If you want to have an idea of how fragile our data are inside the cyberspace, have a look at the timelines of the main Cyber Attacks in 2011 and 2012 (regularly updated) at hackmageddon.com. And follow the author of this article @pausparrows on Twitter for the latest updates.
The Italian Anonymous did it again and today have attacked for the second time in few days the vatican.va website. Actually this time their attack has apparently been deeper since the infamous collective also posted a small portion of a database claimed to have been leaked from radiovaticana.org, the website of the official Vatican Radio.
The inevitable statement on pastebin (so far only in Italian) quotes Imperva, the Israeli Company Focused on Application Security which claimed, few days ago, to have prevented, in August, a summer attack against the Vatican, using the collected information to profile a typical Anonymous DDoS attack.
Of course the pastebin suggests that this attack has been a kind of retaliation against the information disclosed by Israeli Security Company in their detailed report, nevertheless this has been only the last DDoS attack in Italy in this troubled weekend that has seen several websites falling under the LOIC shots: Saturday the Italian Railways have been hit (three domains), and yesterday Equitalia, the company owning the concession, on behalf of the Government, to collect taxes.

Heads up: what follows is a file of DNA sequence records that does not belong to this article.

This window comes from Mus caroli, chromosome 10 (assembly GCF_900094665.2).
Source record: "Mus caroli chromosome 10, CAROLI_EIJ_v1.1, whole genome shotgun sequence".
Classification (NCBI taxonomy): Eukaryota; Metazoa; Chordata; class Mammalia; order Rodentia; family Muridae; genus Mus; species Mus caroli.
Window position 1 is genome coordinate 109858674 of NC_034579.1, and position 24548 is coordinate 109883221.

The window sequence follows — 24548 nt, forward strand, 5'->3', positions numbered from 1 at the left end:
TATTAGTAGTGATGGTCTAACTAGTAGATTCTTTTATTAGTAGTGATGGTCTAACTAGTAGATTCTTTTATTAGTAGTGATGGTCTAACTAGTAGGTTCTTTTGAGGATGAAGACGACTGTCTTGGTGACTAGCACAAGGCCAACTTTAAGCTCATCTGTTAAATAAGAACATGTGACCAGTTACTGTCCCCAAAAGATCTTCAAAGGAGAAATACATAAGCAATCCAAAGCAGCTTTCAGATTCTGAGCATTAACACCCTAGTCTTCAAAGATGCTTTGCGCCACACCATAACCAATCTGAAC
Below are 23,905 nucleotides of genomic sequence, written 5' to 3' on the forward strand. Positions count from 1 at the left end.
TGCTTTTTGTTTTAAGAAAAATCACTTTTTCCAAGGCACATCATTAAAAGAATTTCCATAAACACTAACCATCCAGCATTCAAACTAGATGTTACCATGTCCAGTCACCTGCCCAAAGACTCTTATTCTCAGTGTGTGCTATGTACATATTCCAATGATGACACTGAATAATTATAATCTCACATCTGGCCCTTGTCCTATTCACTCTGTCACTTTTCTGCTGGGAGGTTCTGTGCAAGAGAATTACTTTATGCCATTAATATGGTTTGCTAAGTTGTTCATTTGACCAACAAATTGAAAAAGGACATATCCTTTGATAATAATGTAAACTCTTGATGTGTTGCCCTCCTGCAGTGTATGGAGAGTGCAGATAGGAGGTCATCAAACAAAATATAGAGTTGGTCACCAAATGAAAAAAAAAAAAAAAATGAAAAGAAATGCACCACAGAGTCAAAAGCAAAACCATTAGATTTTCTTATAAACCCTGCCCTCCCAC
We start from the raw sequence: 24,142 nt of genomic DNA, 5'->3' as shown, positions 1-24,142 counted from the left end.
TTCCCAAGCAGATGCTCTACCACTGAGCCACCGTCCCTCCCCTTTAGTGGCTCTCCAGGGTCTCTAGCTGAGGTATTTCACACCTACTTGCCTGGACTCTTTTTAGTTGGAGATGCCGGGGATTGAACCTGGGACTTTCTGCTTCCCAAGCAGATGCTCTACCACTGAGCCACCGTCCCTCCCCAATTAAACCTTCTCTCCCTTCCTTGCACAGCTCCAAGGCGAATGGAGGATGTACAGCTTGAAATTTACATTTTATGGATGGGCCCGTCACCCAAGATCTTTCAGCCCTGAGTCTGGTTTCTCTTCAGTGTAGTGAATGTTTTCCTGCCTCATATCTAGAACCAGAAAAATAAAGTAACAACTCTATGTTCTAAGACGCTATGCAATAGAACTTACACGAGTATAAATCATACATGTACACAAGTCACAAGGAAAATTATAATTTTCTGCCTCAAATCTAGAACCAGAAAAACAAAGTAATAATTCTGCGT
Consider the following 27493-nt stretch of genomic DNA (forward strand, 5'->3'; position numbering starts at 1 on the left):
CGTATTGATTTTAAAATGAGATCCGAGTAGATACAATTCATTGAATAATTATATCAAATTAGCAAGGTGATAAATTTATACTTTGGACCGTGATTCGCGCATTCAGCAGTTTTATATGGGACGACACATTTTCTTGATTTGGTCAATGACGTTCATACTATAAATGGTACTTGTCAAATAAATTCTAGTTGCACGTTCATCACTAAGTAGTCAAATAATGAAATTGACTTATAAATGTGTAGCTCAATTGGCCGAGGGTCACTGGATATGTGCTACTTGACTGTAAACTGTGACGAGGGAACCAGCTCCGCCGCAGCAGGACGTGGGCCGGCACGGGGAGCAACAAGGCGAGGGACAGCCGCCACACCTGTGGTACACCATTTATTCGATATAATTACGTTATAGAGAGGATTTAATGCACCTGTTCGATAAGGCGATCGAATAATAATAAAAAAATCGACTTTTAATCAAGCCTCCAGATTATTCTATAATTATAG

This (un)expected revamp of DDoS activity in Italy comes approximately nearly a couple of months after the LOIC attacks unchained by the MegaUpload shutdown, and nearly nine months after the waves of attacks which made the Italian Summer a very hot season for Information Security.
Besides, so far the preferred targets of The Anonymous in Italy have been Government and Politician Websites, targeting the Vatican Site, looks like this time the Anonymous crossed the line.
As a matter of fact I have decided to write down in a table all the hacktivism-led attacks carried on Italy from the 2011 onwards. I have collected the information on the attacks during the gathering of the necessary material to prepare my timelines for 2011 and 2012. In reading the list, please consider that several DDoS attacks were only claimed by the attackers, so it is really difficult discriminate if they were succesful or not, nevertheless I thought it appropriate to insert them all to provide a global view.
So far, you will notice that the Hackvism in Italy has passed three main phases: the summer phase, maybe interrupted by the wave of arrests in July; the winter phase, as quoted above, immediately after the Megaupload shutdown on the wake of the anti-SOPA/PIPA/ACTA movements; and the current phase (may we define it a spring phase?) triggered by the delicate internal sociopolitical situation….
|06/07/2011||19 Universities: unisi.it
|06/08/2011||sappe.it||Defacement||Law Enforcement Agencies|
|11/02/2012||circondarialetorino.it||Defacement||Law Enforcement Agencies|
|27/02/2012||polizia.it||DDoS||Law Enforcement Agencies|
|27/02/2012||carabinieri.it||DDoS||Law Enforcement Agencies|